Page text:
Über dieses Produkt
- KurzbeschreibungFrom the author of the "thrilling" ( The Christian Science Monitor ) novel The Other Typist comes an evocative, multilayered story of ambition, success, and secrecy in 1950s New York.
In 1958, Greenwich Village buzzes with beatniks, jazz clubs, and new ideas-the ideal spot for three ambitious young people to meet. Cliff Nelson, the son of a successful book editor, is convinced he's the next Kerouac, if only his father would notice. Eden Katz dreams of being an editor but is shocked when she encounters roadblocks to that ambition. And Miles Tillman, a talented black writer from Harlem, seeks to learn the truth about his father's past, finding love in the process. Though different from one another, all three share a common goal: to succeed in the competitive and uncompromising world of book publishing. As they reach for what they want, they come to understand what they must sacrifice, conceal, and betray to achieve their goals, learning they must live with the consequences of their choices. In "Three-Martini Lunch", Suzanne Rindell has written both a page-turning morality tale and a captivating look at a stylish, demanding era-and a world steeped in tradition that's poised for great upheaval.
- AutorSuzanne Rindell
- FormatGebundene Ausgabe
- Seiten512 Seiten
- Gewicht720 g
- LeseprobeThis excerpt is from an advance uncorrected proof
Copyright © 2016 Suzanne Rindell
Greenwich Village in '58 was a madman's paradise. In those days a bunch of us went aroundtogether drinking too much coffee and smoking too much cannabis and talking allthe time about poetry and Nietzsche and bebop. I had been running around with the same guys I knew from Columbia - giveor take a colored jazz musician here or a benny addict there - and together wewould get good and stoned and ride the subway down to Washington Square. I guess you could say I liked my Columbiabuddies all right. They were swellenough guys but when you really got down to it they were a pack of poserwannabe-poets in tweed and I knew it was only a matter of time before I outgrewthem. Their fathers were bankers andlawyers and once their fascination with poetic manifestos wore off they wouldsettle down and become bankers and lawyers, too, and marry a nicedebutante. I was different from theseguys because even before I went to college I knew I was meant to be an artist,even if I didn't know just yet exactly what form I wanted my creativity totake. As far as I was concerned academiawas for the birds anyhow, and the more I spent time below 14thStreet, the more I realized that the Village was my true education.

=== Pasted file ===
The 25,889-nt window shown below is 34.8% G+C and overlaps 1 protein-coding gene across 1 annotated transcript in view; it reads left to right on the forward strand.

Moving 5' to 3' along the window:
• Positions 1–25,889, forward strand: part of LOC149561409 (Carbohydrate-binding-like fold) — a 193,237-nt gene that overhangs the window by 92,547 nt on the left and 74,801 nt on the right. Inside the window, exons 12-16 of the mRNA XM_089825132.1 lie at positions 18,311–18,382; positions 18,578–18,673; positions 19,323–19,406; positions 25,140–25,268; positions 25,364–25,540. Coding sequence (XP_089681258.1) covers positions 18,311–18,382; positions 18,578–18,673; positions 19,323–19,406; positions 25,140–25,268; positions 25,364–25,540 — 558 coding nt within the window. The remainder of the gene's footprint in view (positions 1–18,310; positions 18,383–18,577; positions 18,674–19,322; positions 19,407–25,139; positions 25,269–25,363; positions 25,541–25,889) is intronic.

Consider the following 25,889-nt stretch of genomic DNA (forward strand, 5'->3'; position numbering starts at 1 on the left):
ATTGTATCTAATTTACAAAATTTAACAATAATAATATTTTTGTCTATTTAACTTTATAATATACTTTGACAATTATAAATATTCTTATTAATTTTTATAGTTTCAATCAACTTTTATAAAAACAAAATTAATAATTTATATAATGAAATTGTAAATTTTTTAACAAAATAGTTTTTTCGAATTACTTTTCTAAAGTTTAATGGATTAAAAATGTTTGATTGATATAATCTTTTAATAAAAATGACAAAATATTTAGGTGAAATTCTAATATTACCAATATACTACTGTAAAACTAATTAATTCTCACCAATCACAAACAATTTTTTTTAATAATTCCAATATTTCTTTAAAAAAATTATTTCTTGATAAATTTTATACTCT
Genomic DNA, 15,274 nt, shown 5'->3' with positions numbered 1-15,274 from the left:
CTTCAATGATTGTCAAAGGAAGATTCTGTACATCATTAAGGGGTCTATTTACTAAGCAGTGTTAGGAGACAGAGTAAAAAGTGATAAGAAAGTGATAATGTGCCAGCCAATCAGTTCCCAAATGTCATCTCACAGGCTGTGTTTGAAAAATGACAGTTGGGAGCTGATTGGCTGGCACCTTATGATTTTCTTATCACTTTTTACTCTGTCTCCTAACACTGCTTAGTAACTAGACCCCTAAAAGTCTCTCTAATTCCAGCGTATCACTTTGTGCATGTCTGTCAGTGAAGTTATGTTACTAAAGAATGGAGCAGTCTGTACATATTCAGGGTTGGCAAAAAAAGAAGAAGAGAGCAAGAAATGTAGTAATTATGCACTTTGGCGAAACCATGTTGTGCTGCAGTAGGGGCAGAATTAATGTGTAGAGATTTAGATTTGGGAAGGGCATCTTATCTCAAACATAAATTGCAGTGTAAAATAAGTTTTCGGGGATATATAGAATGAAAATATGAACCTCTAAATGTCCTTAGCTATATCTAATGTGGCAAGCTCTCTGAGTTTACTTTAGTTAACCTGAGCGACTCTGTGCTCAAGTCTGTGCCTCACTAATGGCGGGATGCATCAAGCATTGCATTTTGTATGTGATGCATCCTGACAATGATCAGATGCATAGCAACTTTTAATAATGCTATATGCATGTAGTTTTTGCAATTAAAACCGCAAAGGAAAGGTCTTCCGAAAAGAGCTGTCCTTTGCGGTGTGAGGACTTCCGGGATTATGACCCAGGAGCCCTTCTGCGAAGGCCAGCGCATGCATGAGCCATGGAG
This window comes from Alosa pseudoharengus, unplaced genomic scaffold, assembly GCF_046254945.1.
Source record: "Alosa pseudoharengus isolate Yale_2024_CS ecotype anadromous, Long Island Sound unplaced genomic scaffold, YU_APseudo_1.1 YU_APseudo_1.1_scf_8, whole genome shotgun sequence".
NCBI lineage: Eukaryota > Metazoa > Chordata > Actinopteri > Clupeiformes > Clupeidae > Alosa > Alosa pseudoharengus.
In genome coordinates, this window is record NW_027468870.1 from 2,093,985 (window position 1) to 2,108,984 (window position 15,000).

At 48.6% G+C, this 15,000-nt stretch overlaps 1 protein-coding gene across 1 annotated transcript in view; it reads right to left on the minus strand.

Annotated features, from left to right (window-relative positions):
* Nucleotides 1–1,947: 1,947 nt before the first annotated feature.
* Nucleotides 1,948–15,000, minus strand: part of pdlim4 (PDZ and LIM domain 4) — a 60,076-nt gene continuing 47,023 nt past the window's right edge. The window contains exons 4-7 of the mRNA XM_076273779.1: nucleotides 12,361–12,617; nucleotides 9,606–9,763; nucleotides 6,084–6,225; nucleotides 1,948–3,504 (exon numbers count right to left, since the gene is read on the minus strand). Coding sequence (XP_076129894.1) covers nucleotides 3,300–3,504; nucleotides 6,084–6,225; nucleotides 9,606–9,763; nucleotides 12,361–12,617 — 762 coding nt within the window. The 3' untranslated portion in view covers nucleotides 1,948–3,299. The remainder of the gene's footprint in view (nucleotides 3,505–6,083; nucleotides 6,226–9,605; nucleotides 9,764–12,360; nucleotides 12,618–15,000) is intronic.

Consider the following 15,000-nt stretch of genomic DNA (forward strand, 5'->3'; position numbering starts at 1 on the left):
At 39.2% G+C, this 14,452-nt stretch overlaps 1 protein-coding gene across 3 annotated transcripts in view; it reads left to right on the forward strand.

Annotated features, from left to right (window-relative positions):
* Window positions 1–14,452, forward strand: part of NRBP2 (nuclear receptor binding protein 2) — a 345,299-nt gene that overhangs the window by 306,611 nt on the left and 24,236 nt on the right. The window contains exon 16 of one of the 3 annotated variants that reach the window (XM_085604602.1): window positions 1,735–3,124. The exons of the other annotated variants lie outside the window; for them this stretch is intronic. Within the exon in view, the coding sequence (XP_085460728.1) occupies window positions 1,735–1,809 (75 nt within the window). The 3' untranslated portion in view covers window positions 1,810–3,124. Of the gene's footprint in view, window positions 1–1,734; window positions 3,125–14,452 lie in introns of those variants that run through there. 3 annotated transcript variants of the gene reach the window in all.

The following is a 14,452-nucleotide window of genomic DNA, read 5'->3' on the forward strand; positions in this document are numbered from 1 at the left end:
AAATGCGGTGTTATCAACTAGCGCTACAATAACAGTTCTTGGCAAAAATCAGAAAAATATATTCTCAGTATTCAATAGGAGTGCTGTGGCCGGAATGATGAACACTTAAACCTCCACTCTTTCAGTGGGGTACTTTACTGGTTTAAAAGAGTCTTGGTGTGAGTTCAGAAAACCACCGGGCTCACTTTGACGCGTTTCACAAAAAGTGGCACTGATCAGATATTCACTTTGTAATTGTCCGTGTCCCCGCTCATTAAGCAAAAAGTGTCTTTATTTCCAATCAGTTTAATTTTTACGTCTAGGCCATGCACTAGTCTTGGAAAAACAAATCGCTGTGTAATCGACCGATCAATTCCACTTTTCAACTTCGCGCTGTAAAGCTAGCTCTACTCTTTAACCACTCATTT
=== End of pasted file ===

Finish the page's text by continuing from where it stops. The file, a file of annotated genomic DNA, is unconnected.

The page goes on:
When I finally threw in the towel and dropped my last classat Columbia, My Old Man came poking around my apartment in MorningsideHeights. He ahemmed quietly to himself and fingered the waxy leaves of theplants in the window and finally sat with his rump covering a water-stain on ahand-me-down Louis XVI sofa my great-aunt had deemed too ugly to keep in herown apartment. Together we drank acouple of fingers of bourbon neat, and then he shook my hand in a dignified wayand informed me the best lesson he could teach me at this point in my life was self-reliance . His plan mainly involved cutting me off fromthe family fortune and making long speeches on the superior quality of earned pleasures .
Once My Old Man broke the news about how I was going tohave to pave my own road it was all over pretty quickly after that. I threw a couple of loud parties and didn'tpay my rent and then the landlord had me out lickety-split and I had to golooking for a new place.
Which is how, as I entered into mystudy of the relative value of earned pleasures, I found myself renting aone-room studio in the Village with no hot water and a toilet down thehall. The lid was missing on the tank ofthat toilet and I remember the worst thing I ever did to my fellow hall-mateswas to get sick after coming home drunk one night and mistake the open tank forthe open bowl. But even without mywhiskey-induced embellishments the building was a dump
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